While there are a litany of articles written about markets climbing a “wall of worry,”what is crucial to remember is that this is always the case, until it isn’t. It is only in hindsight that the obvious causes of the next market reversion and subsequent recession will be clearly seen. Unfortunately, for most, that revelation will be of little real value.

Read more at http://investmentwatchblog.com/chart-of-the-day-volatility-ratio-warning/#tyryCk0m2pvi5h6P.99

Bearish Signals

Get Ready for QE4: Two Lousy Quarters, A Trifecta Of Bearish Signals

Submitted by IWB, on April 14th, 2015

By CHRIS HUNTER, EDITORIAL DIRECTOR, BONNER & PARTNERS.


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Screen Shot 2015-04-13 at 3.02.52 PM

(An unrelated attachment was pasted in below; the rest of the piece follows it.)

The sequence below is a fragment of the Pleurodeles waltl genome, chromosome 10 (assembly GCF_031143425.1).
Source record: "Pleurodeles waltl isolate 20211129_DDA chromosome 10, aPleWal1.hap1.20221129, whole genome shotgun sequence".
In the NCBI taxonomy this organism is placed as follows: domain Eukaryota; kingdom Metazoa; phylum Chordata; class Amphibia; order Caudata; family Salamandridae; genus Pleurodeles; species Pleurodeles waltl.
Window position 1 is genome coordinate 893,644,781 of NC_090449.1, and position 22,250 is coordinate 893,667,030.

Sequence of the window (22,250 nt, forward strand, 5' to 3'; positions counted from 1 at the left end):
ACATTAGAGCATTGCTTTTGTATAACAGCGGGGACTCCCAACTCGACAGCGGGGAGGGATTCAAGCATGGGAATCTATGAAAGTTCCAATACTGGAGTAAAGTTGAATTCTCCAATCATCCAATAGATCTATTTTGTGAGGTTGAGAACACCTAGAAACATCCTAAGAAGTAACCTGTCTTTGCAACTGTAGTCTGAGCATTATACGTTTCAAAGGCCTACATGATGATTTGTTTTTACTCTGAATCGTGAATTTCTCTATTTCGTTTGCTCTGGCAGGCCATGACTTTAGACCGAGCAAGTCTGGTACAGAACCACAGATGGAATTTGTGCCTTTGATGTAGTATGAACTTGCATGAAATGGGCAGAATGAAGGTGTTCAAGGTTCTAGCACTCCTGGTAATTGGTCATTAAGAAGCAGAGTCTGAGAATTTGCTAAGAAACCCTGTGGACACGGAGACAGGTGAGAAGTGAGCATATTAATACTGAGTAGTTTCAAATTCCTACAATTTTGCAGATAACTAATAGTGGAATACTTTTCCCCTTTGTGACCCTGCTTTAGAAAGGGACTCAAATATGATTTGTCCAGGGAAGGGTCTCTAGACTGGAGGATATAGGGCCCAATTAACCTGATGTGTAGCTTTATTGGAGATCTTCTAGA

The US economy has hit the skids.

And as I’ll show you today… if it weren’t for ultra-low rates of inflation, you’d be reading about a new recession over your morning coffee.

Absent a major turnaround in the coming quarters, you can forget about the Fed raising interest rates

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. More than likely, the Fed will instead be forced to launch QE4 before the end of the year.

*** Two lousy quarters

The slowdown began during the last three months of 2014.

Adjusted for inflation, the US economy

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grew by an annual rate of 2.2% in the fourth quarter. That’s about 30% below the inflation-adjusted – or “real” – GDP growth rate of 3.2% since 1952.

As bad as that is, according to Bill’s friend, economist Richard Duncan, this belies a far weaker economy.